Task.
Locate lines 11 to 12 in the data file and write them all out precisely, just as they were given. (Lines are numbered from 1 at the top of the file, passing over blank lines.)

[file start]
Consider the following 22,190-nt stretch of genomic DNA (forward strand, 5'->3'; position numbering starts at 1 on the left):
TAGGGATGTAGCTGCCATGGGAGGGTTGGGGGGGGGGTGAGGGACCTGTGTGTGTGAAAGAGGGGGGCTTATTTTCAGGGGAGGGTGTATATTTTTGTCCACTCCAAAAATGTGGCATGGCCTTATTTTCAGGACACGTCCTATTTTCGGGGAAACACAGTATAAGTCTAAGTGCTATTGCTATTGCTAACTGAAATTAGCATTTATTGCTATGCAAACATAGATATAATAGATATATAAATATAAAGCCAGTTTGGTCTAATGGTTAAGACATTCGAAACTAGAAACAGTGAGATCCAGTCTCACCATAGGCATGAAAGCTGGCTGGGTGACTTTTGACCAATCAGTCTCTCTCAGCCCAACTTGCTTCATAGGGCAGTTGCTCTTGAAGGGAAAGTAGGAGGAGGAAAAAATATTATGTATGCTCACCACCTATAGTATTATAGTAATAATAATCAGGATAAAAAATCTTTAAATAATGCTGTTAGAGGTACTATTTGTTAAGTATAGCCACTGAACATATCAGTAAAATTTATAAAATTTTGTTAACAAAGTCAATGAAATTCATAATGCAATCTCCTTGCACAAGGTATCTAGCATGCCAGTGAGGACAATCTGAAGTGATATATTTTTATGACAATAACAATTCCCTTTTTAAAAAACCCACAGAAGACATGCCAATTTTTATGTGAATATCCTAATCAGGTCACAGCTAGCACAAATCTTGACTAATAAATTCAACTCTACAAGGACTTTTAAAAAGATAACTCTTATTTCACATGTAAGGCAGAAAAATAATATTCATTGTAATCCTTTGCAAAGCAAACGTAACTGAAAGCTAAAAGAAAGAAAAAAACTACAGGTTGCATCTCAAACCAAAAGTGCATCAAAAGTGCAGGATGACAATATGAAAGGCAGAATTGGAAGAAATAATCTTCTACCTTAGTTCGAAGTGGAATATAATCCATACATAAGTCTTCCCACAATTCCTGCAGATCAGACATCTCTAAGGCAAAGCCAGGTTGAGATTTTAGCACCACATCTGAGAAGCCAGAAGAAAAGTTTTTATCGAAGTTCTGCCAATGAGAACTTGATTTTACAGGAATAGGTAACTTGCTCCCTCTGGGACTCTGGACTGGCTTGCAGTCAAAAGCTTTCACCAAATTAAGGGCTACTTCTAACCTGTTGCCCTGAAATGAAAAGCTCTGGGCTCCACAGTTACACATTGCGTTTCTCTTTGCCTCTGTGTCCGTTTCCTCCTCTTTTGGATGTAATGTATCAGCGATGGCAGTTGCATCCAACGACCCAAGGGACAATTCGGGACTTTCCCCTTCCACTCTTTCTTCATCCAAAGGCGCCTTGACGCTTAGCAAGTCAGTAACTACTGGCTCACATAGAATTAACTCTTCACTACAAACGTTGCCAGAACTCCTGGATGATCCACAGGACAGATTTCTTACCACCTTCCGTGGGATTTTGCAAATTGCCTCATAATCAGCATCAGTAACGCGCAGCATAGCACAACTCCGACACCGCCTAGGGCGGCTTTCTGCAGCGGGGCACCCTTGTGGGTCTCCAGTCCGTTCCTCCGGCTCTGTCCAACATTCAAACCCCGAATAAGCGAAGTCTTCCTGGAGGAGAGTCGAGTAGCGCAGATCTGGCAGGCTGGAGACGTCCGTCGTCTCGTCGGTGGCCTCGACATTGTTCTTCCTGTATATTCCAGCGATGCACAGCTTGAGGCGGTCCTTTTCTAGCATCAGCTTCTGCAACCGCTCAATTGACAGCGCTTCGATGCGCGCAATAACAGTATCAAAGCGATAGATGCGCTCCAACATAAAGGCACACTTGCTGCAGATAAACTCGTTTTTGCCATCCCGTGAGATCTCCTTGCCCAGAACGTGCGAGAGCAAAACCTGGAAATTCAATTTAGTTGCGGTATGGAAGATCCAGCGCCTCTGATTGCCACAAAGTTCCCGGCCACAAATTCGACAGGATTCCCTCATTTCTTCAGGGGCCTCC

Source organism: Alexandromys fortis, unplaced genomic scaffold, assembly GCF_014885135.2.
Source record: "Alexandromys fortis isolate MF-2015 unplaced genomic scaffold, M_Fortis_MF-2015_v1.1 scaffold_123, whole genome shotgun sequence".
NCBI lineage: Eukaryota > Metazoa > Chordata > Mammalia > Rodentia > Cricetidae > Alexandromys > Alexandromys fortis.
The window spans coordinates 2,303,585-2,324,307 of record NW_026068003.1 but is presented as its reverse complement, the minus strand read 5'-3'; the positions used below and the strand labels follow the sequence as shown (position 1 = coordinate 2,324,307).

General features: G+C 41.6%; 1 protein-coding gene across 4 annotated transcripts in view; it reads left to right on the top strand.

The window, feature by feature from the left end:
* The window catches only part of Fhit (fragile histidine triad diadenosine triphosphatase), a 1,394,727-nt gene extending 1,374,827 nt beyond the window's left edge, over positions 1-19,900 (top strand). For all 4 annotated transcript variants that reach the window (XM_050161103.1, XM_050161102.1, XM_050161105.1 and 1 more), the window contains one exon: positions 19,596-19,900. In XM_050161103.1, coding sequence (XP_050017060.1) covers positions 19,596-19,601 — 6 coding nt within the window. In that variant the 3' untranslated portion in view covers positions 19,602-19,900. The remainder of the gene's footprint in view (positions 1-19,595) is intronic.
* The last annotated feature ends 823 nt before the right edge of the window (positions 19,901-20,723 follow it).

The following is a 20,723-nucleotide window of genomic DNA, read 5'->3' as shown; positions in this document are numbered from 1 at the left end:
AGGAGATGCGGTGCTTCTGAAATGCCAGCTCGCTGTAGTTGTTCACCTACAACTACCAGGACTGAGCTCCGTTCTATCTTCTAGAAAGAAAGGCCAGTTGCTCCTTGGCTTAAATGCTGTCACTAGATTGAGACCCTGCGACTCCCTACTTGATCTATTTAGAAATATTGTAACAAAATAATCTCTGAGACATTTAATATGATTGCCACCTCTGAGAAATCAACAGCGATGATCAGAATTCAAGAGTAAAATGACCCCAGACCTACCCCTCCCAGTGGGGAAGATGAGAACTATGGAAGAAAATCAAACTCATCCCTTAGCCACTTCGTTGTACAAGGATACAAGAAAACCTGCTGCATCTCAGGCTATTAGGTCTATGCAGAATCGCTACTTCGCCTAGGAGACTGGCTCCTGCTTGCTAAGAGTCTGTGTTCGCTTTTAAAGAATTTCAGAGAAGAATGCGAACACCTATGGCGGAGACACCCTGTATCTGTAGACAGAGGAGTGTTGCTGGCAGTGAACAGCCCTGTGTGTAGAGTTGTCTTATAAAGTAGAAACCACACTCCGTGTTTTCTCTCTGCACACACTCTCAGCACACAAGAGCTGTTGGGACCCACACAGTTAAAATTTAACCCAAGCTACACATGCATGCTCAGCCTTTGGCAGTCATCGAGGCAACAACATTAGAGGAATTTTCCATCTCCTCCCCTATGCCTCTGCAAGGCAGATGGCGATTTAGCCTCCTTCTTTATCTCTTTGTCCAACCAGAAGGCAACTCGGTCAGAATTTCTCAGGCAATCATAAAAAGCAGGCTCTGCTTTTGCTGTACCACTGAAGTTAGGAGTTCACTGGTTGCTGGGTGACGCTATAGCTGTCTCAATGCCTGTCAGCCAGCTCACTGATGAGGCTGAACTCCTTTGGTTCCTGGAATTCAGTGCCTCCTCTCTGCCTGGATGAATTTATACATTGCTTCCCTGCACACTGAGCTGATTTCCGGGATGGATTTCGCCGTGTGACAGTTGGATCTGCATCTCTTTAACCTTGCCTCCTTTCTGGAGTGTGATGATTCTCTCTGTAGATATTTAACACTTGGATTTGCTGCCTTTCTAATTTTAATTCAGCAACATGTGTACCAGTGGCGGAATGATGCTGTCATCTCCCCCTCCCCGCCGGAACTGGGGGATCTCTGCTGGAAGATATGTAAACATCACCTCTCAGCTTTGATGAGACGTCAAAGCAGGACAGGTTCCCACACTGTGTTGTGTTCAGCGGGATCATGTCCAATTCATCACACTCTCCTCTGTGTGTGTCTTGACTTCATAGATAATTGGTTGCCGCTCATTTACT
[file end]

The following is a 20,723-nucleotide window of genomic DNA, read 5'->3' as shown; positions in this document are numbered from 1 at the left end:
AGGAGATGCGGTGCTTCTGAAATGCCAGCTCGCTGTAGTTGTTCACCTACAACTACCAGGACTGAGCTCCGTTCTATCTTCTAGAAAGAAAGGCCAGTTGCTCCTTGGCTTAAATGCTGTCACTAGATTGAGACCCTGCGACTCCCTACTTGATCTATTTAGAAATATTGTAACAAAATAATCTCTGAGACATTTAATATGATTGCCACCTCTGAGAAATCAACAGCGATGATCAGAATTCAAGAGTAAAATGACCCCAGACCTACCCCTCCCAGTGGGGAAGATGAGAACTATGGAAGAAAATCAAACTCATCCCTTAGCCACTTCGTTGTACAAGGATACAAGAAAACCTGCTGCATCTCAGGCTATTAGGTCTATGCAGAATCGCTACTTCGCCTAGGAGACTGGCTCCTGCTTGCTAAGAGTCTGTGTTCGCTTTTAAAGAATTTCAGAGAAGAATGCGAACACCTATGGCGGAGACACCCTGTATCTGTAGACAGAGGAGTGTTGCTGGCAGTGAACAGCCCTGTGTGTAGAGTTGTCTTATAAAGTAGAAACCACACTCCGTGTTTTCTCTCTGCACACACTCTCAGCACACAAGAGCTGTTGGGACCCACACAGTTAAAATTTAACCCAAGCTACACATGCATGCTCAGCCTTTGGCAGTCATCGAGGCAACAACATTAGAGGAATTTTCCATCTCCTCCCCTATGCCTCTGCAAGGCAGATGGCGATTTAGCCTCCTTCTTTATCTCTTTGTCCAACCAGAAGGCAACTCGGTCAGAATTTCTCAGGCAATCATAAAAAGCAGGCTCTGCTTTTGCTGTACCACTGAAGTTAGGAGTTCACTGGTTGCTGGGTGACGCTATAGCTGTCTCAATGCCTGTCAGCCAGCTCACTGATGAGGCTGAACTCCTTTGGTTCCTGGAATTCAGTGCCTCCTCTCTGCCTGGATGAATTTATACATTGCTTCCCTGCACACTGAGCTGATTTCCGGGATGGATTTCGCCGTGTGACAGTTGGATCTGCATCTCTTTAACCTTGCCTCCTTTCTGGAGTGTGATGATTCTCTCTGTAGATATTTAACACTTGGATTTGCTGCCTTTCTAATTTTAATTCAGCAACATGTGTACCAGTGGCGGAATGATGCTGTCATCTCCCCCTCCCCGCCGGAACTGGGGGATCTCTGCTGGAAGATATGTAAACATCACCTCTCAGCTTTGATGAGACGTCAAAGCAGGACAGGTTCCCACACTGTGTTGTGTTCAGCGGGATCATGTCCAATTCATCACACTCTCCTCTGTGTGTGTCTTGACTTCATAGATAATTGGTTGCCGCTCATTTACT